This clip contains some highlights of a group session, where we co-write parts of our own story based on the main idea of the original piece of literature.  Goals are infused in a primarily teacher-directed conversation about our new story.  While the conversation is teacher-directed, the topics and details are student-motivated. These seemingly strange and minute details carry important meaning and background for our students, and allow them to attend to other important details: language and literacy concepts!


4) Writing -- The Finished Product! 

This is the text version of our adapted-adapted story “So Plays the Chocolate Cat.” All of our stories are transcribed into contracted braille.  Each student receives their own bound braille copy of the story. The story content may seem strange from an outside perspective, but it holds true to the temporal sequence of the original story.  What’s more important is that our students attend to it, remember it, and learn from it.


So Plays the Chocolate Cat

By: Angel, Sara, and Zach


Near the Bus Route #1

In a city called Tucson

A cat named chocolate

Wakes up at dawn.


He ate chocolate-covered bananas 2

And sang, “Guess Who?”

He ate chocolate crackers 10

And sang Fergie songs again.

He ate chocolate cake 1

And had lots of fun.


At the end of the day

When it’s time for bed

Grandma goes to sleep

And takes her meds.


Chocolate cat doesn’t sleep

Instead he sneaks out

He poops in his litter box

And wanders about.


In the morning time

The moon goes down

Chocolate cat feels yucky

And stops wandering around.


When it’s time for breakfast

And Grandma comes with a ‘bound

Chocolate cat knows

Chocolate waffles are around.


But what do you think

Chocolate cat does all day

Does he sleep and feel yucky?

Or does he eat and play?


He eats everything chocolate

And sings Fergie songs ‘til he’s done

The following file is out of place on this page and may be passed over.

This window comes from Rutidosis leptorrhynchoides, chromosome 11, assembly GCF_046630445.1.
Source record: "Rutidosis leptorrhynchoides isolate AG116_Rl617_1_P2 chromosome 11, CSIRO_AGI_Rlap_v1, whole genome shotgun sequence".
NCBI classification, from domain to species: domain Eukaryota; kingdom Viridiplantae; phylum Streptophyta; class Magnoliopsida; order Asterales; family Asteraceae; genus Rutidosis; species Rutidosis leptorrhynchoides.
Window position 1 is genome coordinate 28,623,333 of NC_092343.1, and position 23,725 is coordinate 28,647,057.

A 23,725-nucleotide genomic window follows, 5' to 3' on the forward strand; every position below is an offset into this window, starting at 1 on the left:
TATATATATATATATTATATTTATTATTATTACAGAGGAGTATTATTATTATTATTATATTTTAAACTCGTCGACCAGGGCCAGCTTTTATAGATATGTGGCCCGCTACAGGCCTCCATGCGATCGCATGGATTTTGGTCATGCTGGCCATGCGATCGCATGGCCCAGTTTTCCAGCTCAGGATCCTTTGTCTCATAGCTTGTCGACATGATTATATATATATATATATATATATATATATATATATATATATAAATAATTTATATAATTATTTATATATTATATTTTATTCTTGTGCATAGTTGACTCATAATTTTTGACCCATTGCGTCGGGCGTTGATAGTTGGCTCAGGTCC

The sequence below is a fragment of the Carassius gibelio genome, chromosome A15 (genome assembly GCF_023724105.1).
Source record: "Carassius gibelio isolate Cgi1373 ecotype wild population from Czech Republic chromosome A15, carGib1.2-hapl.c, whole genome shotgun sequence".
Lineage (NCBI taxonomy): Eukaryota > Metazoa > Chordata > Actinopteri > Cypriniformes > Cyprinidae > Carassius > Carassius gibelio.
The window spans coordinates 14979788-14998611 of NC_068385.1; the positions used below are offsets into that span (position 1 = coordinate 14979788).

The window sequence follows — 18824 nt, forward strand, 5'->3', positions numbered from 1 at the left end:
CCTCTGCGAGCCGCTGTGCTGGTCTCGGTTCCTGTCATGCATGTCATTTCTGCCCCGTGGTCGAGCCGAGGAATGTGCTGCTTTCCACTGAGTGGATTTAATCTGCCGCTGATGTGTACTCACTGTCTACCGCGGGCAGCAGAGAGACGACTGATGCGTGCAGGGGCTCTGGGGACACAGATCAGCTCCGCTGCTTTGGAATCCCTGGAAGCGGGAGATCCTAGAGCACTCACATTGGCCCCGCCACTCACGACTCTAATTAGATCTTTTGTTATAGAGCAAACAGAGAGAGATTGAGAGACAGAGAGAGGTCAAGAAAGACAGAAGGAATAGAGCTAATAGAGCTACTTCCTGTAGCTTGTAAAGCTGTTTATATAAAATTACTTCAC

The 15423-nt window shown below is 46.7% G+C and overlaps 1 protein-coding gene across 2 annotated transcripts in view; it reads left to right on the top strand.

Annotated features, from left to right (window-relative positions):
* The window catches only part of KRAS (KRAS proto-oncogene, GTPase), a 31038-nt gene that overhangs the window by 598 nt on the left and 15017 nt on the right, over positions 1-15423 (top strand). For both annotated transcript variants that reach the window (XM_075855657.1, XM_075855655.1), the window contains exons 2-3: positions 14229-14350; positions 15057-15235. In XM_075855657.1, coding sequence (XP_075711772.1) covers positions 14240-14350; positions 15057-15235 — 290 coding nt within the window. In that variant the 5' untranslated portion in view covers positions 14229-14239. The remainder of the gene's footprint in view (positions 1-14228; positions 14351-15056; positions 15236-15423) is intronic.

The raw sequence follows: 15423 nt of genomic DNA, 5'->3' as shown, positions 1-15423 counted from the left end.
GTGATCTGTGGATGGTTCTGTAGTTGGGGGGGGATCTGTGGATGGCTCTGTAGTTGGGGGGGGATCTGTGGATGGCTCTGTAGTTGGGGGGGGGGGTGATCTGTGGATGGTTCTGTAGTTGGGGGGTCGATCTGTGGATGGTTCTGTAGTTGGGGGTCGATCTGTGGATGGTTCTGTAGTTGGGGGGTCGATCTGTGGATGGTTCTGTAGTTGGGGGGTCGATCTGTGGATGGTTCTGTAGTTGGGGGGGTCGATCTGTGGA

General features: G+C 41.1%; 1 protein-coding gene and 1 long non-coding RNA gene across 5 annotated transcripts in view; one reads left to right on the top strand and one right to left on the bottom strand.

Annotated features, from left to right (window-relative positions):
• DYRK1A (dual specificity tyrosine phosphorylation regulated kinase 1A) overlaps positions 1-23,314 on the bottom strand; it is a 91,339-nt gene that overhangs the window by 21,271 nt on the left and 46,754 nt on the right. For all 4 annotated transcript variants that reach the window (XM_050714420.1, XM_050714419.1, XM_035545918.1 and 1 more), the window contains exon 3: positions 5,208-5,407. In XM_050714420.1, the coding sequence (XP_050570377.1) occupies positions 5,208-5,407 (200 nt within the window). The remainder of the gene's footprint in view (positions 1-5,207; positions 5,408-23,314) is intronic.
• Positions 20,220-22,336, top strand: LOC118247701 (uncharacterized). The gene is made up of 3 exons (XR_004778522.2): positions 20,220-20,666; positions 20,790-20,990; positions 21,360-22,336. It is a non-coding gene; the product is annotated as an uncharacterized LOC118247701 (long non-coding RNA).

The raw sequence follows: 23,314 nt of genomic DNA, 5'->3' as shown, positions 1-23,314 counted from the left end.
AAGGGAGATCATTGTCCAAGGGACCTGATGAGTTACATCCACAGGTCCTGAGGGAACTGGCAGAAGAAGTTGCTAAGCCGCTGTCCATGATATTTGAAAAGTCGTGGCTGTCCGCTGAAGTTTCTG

He goes to bed tired

And dreams about chocolate buns.


5) Illustrating

Image of teacher and boy working together to create a tactile book

Once our words have been turned into pages of a book, we are ready for an equally important step in the process – Illustrations!  Special attention is paid to concrete illustrations that help build meaning for the accompanying language within each story.  Illustrations are co-created and help build our pre-Braille students’ tactual discrimination skills. For our story “Chocolate Cat,” our illustrations helped build number concepts (least vs. most), and provided important tactual cues regarding the sequence in our story.  Of course our students’ favorite illustration was of “kitty litter.”


6) Reading Aloud:


Student 1:  This is a student who had some issues with tactile sensitivity in the past. This clip highlights just a few skills he has gained during adapted-adapted literacy instruction. Once he had a connection to the story content, he did not rely heavily on verbal cues for skills such as searching a page for an answer, page-turning, identifying his own name in braille, and answering direct questions.


One student reads a braille story as the other listens.











7) Performing


After reading our braille and tactual stories, we had a special visitor in the form of our retired music teacher, John Corrin, who happened to be a substitute teacher for the classroom next door.  After explaining we had just finished writing a story about “Chocolate Cat,” our music teacher Mr. Corrin agreed to put it to music.  We could not have been more pleased to end our week in song!